August Schell Brewing to BA in response to “Craft vs. Crafty”: “Shame on you”

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[Credit: SchellsBrewery.com]

(New Ulm, MN) – BeerPulse received this note from August Schell Brewing’s Jace Marti on Friday afternoon in response to The Brewers’ Association’s “Craft vs. Crafty” statement.

We here at the August Schell Brewing Company would like to take this time to respond to the recent media offensive that the Brewers Association has launched against ‘faux-craft’ or ‘crafty’ brewers which can be found here.

We whole-heartedly believe in breweries being transparent, and the consumers right to know who is producing their beer, and where it is being made. Where we take issue, is their definition of what constitutes a craft brewer, and the fact that we have been in a sense, “black listed.” In 2005, the Association of Brewers, and the Brewers’ Association of America merged to form the Brewers Association to “promote and protect small and independent American brewers, their craft beers and the community of brewing enthusiasts.” With the merger, they decided to create a set of guidelines of who is and isn’t a craft brewer in an attempt to essentially kick out the big guys. Their definition stated that a craft brewer is “small, independent, and traditional.” Three things that the big guys supposedly weren’t. The problem with those guidelines is that it ended up excluding some of their largest members, so they changed their definition and made exceptions repeatedly to make sure they were included in their group. We apparently were not important enough, and were thus no longer considered a “craft brewery,” because according to their definition, we’re not “traditional.” As a 152-year-old brewery, and the second oldest family-owned brewery in America, stating that we are not “traditional” is insulting.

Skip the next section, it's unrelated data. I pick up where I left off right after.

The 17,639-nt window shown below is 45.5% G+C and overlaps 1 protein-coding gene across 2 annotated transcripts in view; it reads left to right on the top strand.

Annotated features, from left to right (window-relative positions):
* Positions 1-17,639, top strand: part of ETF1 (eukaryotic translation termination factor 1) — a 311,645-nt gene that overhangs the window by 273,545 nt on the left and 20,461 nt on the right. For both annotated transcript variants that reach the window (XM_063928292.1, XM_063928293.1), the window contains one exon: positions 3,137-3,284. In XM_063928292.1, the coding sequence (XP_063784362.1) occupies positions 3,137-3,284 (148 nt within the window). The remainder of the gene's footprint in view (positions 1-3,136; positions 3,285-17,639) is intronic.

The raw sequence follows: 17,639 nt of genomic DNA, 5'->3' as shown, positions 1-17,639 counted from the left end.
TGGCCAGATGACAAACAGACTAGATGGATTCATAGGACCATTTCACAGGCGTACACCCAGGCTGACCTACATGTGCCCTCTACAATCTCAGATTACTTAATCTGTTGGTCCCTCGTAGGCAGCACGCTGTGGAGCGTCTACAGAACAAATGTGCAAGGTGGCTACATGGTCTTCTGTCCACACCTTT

Their definition of what makes a traditional brewer, and thus a ‘craft brewer,’ comes down to the use of adjuncts. Big brewers often use adjuncts in excess amounts to cut down on brewing costs, and to lighten their beers- the opposite of what the craft beer movement is all about. While this is true for them, it is also a very shortsighted view of brewing in America, and most definitely not the case for in our brewery. When August Schell emigrated from Germany and founded this brewery in 1860, his only option to brew was to use was available to him, as it was impossible to ship large quantities of raw ingredients from Europe at that time. The high quality, two-row malting barley he could use back home, wasn’t native to North America. Instead, he had to use the locally grown, but much higher protein, 6-row barley to brew his beer. When he decided that he wanted to produce a high quality, clear and stable, golden lager, he had to cut down that protein content somehow. In order to accomplish this, he used a small portion of another locally grown ingredient he called “mais” as is hand written in our old brewing logs, better known as corn. He didn’t use corn to cheapen or lighten his beer. He did it because it was the only way to brew a high quality lager beer in America at that point. By the time high quality two-row malting barley was finally cultivated and available to use, our consumers had already been drinking our high quality beers for many years. We continued to brew our beer using this small portion of corn because that was the way we traditionally brewed it.